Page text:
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This session, let's have a brief look at some of the other in the richclient-application-context.xml file, and see if we can at least work out roughly what they're for. First however, a word about ApplicationServices.
The ApplicationServices singleton
It looks like ApplicationServices is implemented as an old fashioned singleton bean. Have a look at the method below as an example of a service initialisation performed in this class:
Most of the other services are similarly initialised.
This means that ApplicationServices looks for beans to help in configuring the application backbone, but doesn't have to have them. If it can't find the relevant bean, it'll just create a default and use that.
How is it used? Well, there are lots of calls in the code like this:
Let's dive off on a tangent for a moment. Why is this class necessary? After all, with dependency injection, why have a central singleton defining services at all? Surely various beans would simply have their dependencies wired up as and when they need them, rather than referring to a central dependency. Is this class a legacy requirement, or does it prevent us having pages of standard spring wiring XML which is inefficient, difficult to maintain, and unnecessary?
I'd be interested in finding out your thoughts on this, especially if you are further along the "way of the Rich Client" than I - feel free to leave a comment.
Right, on to some of the other beans. I feel we're getting diminishing returns from looking at these, but we'll press on with a few.
The componentFactory is of type DefaultComponentFactory, and is one of the Application Services mentioned in the previous section.
Searching for files which access ApplicationServices' getComponentFactory() method turns up a whole bunch of results in the Rich Client source, but not very much in the Petclinic source. Looks like the component factory is used to create components all over the place in the main Rich Client source. I'm guessing that the Petclinic does not require the ability to create many components - and a quick look at some of the code confirms this to be the case. More on this later.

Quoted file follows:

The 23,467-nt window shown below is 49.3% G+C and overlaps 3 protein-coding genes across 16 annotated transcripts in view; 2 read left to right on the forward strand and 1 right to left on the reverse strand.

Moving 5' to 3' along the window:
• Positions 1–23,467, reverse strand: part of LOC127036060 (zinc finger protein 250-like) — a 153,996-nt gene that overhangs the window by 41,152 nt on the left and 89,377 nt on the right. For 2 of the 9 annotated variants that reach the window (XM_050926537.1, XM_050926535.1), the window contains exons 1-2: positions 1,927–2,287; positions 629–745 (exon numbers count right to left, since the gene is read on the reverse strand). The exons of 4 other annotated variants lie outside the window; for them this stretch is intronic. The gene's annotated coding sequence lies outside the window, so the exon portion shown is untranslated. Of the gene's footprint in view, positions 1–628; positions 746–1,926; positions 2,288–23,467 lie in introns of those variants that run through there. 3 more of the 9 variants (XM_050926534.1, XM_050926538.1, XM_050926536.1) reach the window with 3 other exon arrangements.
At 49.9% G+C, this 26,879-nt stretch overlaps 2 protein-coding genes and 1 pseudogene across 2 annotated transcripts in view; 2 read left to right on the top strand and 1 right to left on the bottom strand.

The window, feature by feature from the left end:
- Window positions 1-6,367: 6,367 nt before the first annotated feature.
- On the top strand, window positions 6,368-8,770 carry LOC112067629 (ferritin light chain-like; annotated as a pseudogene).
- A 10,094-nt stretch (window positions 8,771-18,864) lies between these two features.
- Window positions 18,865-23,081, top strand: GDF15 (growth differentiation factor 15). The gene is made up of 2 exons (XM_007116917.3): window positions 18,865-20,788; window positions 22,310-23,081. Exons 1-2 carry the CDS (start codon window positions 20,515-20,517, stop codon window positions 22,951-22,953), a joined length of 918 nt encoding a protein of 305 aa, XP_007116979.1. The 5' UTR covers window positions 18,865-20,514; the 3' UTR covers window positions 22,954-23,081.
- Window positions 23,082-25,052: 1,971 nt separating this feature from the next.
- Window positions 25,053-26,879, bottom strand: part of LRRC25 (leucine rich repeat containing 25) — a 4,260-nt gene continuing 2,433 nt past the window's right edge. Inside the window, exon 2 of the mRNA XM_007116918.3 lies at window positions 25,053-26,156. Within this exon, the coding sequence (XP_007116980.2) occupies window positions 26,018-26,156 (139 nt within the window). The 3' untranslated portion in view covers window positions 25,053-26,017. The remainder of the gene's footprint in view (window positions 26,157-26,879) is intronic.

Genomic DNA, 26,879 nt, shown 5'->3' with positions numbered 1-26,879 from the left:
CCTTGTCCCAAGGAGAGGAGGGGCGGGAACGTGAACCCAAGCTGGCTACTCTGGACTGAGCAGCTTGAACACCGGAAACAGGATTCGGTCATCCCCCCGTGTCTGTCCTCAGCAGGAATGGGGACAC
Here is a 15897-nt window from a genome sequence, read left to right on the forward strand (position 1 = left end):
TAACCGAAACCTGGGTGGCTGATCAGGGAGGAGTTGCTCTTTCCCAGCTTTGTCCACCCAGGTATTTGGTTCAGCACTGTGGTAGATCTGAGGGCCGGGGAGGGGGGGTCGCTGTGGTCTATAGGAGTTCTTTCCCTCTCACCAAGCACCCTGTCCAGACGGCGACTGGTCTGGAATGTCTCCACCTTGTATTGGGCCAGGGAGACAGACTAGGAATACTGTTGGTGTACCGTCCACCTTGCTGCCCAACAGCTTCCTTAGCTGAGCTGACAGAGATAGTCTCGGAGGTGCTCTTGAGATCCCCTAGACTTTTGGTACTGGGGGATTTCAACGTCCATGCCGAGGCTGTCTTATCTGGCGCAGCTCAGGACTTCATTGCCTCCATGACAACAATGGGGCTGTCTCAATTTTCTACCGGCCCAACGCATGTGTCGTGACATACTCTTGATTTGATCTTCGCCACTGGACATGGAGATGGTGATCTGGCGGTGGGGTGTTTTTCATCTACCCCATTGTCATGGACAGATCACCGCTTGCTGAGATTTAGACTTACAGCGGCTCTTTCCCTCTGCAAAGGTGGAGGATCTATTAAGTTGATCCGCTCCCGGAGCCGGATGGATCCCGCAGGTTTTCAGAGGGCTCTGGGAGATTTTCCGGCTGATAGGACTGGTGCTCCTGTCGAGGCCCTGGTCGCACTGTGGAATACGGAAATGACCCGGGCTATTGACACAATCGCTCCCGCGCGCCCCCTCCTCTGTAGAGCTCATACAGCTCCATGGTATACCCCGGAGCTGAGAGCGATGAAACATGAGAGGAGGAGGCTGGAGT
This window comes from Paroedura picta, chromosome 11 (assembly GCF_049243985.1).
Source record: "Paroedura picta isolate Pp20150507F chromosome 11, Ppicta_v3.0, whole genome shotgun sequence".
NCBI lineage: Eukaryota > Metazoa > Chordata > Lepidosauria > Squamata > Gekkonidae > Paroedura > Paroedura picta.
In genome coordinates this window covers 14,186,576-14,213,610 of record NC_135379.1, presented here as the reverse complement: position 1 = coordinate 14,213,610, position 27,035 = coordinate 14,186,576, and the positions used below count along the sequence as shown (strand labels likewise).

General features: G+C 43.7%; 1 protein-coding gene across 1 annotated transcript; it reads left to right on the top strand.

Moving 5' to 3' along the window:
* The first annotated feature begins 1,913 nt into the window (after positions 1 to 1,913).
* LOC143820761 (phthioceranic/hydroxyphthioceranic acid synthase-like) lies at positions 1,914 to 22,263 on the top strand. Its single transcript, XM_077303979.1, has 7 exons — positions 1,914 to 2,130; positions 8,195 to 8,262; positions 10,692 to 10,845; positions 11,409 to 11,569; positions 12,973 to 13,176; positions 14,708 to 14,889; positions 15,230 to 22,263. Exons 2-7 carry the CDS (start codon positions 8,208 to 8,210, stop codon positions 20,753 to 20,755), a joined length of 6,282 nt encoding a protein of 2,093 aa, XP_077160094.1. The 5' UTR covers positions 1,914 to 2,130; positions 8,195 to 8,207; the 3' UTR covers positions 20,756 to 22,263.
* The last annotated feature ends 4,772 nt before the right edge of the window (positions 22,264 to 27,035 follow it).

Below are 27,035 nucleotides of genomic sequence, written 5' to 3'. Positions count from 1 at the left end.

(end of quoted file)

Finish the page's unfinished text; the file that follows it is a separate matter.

Here's the "imageSource" bean definition:
This provides a "broken image indicator" path - useful, so we can actually see the dodgy images like on a web page, rather than just having invisible ones).
The bean references imageResourcesFactory, which create a Map of strings to resource locations, for the imageSource bean to use, from a couple more properties files.
There's another "standard" Rich Client properties file here (just as there was one for the messageSource bean last session) which defines paths for basic icons (like those for "New", "Open", "Save" etc). These ship in spring-richclient-resources.jar, so you can use them out of the box. If you don't want to, simply define your own icon location with the same name in your own images.properties. Easy.
This one looks straightforward - it appears to simply be the event transport for the application context, and is part of standard Spring from the classpath. That looks to be how events are passed around the application.
This seems to provide sets of rules to use when validating entered data. Looking at the source for PetClinicValidationRulesSource, the class being instantiated, it sets up certain constraints for the owner and pet data that is entered into the app. More on this in a future session, when we create our own data entry box.
Right, that's enough. Apart from the ui beans which we'll cover next session, the other beans all look far too scary. Plus, I'm bored with looking at XML. I think we'll learn more going forward by looking at some of the windows, views and dialogs represented by the GUI beans.
Mmm. GUI beans. Now there's a thought.
We've come some way today in understanding the Rich Client architecture, and how the core ApplicationServices code initialises and configures itself. We discussed the ApplicationServices class and it's usefulness/right to exist, without really knowing the answer. Comments welcome.
We also went through a few more of the beans in the richclient-application-context.xml and didn't learn all that much, apart from one important thing - we've come to the end of this file's usefulness in teaching us anything new.
Next session: windows, views, dialog boxes and perhaps even a field or two.
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